Over the past few years, the enigmatic Lady Gaga has emerged as the ultimate pop icon. Her outrageous antics (such as arriving at the Grammys in an egg) and avant-garde fashion sense (a recent development seems to be prosthetic protuberances on her forehead) have made her the larger-than-life, symbolic figurehead of the modern cult of celebrity. She somehow embodies both our voracious appetite for images and our perhaps no-less-ardent desire to be confounded by an intriguing mystery. Who is Gaga? What is she “really” like? “Pop culture is my religion,” she has remarked on several occasions, and it is a religious tradition she exegetes with flair; her music and imagery mine the canonical texts of Bowie, Madonna, Elton John and Prince, along with the sacred cultural repositories of sci-fi, glam, horror, high fashion and pop art. (A number of these overlapping influences can be detected in the phantasmagoric video that accompanies “Born This Way.”)

Her new song “Judas,” the video for which has already garnered criticism from the Catholic League, is of particular interest for our purposes as it takes an extreme revisionist approach to Christian (especially Catholic) imagery. Gaga herself takes on the role of a Mary Magdalene character (“I’ll wash his feet with my hair if he needs”) in love with the unlikely figure of Judas.

On one level, this is an intriguing metaphor for a relationship gone bad, for our stubborn insistence on becoming entangled with things that destroy us (“I wanna love you / But something’s pulling me away from you / Jesus is my virtue, Judas is the demon I cling to”). But the significance of the Judas story is developed even further here, as becomes even more plainly evident in the music video where Jesus, Judas and the rest of the apostles become a leather-clad motorcycle gang. As in the Gospel of Barnabas, where Judas becomes a “double” for Jesus and takes his place on the cross, or in the short story by Borges where the apostles’ act of betrayal is shown to be the true salvific act – Judas must save mankind, but always appear to be the villain in the story – the reviled scapegoat becomes for Gaga a tantalizing figure who brings both sexual and spiritual salvation. “In fact, Judas was not a betrayer, he was just part of the over-arching destiny of the prophecy. Those things in your life that haunt you are just part of what you must go through in order to become great.” Redemption – on a personal and global scale – is about taking on the worst the world can put on you, becoming an outcast or “freak” and thus expiating your sins. If you can love yourself, despite the humiliation that has been poured out on you, then perhaps you are free to love others. Gaga is Mary Magdalene, Judas and Jesus wrapped up into one – the chorus of “Judah-Juda-a-as” becomes a cry of “Gaga” at the end of the video, a moment of identification. She, not just Jesus, becomes the Holy Fool, the “king without a crown” baptized in lipstick and alcohol.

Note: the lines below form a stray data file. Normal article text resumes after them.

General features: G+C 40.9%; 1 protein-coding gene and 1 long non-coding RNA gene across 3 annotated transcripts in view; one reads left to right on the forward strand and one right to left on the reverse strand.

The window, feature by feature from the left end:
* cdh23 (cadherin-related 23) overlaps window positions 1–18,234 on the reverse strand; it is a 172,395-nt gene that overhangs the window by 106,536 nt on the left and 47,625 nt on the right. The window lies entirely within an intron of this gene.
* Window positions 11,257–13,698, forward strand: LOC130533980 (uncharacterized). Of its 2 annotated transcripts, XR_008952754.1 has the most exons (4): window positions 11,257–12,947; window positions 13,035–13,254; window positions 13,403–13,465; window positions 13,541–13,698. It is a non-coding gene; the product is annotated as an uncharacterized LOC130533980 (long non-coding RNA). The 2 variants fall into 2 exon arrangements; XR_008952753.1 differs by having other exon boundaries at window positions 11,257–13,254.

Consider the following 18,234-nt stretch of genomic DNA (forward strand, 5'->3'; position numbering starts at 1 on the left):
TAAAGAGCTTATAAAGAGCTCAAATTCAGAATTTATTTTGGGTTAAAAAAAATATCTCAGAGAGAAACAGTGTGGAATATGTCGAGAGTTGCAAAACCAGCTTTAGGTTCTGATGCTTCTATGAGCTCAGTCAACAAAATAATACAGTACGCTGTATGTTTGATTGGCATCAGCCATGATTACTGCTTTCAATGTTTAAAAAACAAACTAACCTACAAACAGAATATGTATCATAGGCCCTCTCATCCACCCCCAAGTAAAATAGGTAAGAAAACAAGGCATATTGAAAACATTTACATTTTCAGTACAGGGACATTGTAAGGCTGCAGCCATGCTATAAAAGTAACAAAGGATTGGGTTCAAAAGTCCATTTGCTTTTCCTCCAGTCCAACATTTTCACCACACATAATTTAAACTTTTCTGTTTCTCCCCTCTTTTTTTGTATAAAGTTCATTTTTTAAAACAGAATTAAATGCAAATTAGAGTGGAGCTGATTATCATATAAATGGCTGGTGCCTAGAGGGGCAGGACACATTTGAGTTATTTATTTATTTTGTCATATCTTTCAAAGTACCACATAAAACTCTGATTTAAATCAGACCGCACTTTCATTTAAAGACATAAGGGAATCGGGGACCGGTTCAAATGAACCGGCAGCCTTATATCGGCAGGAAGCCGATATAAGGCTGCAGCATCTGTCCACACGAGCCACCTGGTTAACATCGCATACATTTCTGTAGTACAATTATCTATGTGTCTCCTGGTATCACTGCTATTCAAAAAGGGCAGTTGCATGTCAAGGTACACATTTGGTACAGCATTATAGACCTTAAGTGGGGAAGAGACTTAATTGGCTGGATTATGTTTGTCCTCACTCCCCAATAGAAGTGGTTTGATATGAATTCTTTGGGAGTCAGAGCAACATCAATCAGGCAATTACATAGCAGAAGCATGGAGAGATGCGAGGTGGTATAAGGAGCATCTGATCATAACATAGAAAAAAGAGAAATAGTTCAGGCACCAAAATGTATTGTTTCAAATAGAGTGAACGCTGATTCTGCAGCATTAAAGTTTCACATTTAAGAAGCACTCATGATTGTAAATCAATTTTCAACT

A recent article in The Guardian called Gaga the “Billy Graham of pop,” bringing a simple message of God’s love to the masses:
I’m beautiful in my way
‘Cause God makes no mistakes
I’m on the right track, baby
I was born this way

This is a love inclusive of those who have been labelled “freaks” by society, with a particular emphasis on the LGBT community who have been excluded from one world – the world of organized religion – and have found a new sense of acceptance as Gaga’s “little monsters.” “How many of you have ever felt like a Judas?” she asks the bullied, beleaguered fans at her live shows. Gaga is supremely aware of the religious connotations of her message, calling her movement a kind of “cultural baptism.” The Monster Ball tour itself has been described as a “religious experience,” a church service in the religion of pop culture. “It doesn’t matter if you love him, or capital H-I-M.” Heaven and hell also figure largely in her latest single, “Edge of Glory.” Although Gaga has said she does not oppose organized religion, her emphasis is clearly on opening up all institutions to those whose sexual orientation, appearance or background depart from the societal norm.

What do we do with this strange “monstrosity,” whose identity takes up elements of the Christian tradition and re-casts them in a strange new light? Are we willing to see this bizarre, sexualized persona as a prophet, calling the church to open its doors? Do we write her “pop” religion off as another symptom of a superficial society? And perhaps most importantly, would we rather keep the “monsters” and “freaks” in the closet than let them into our lives?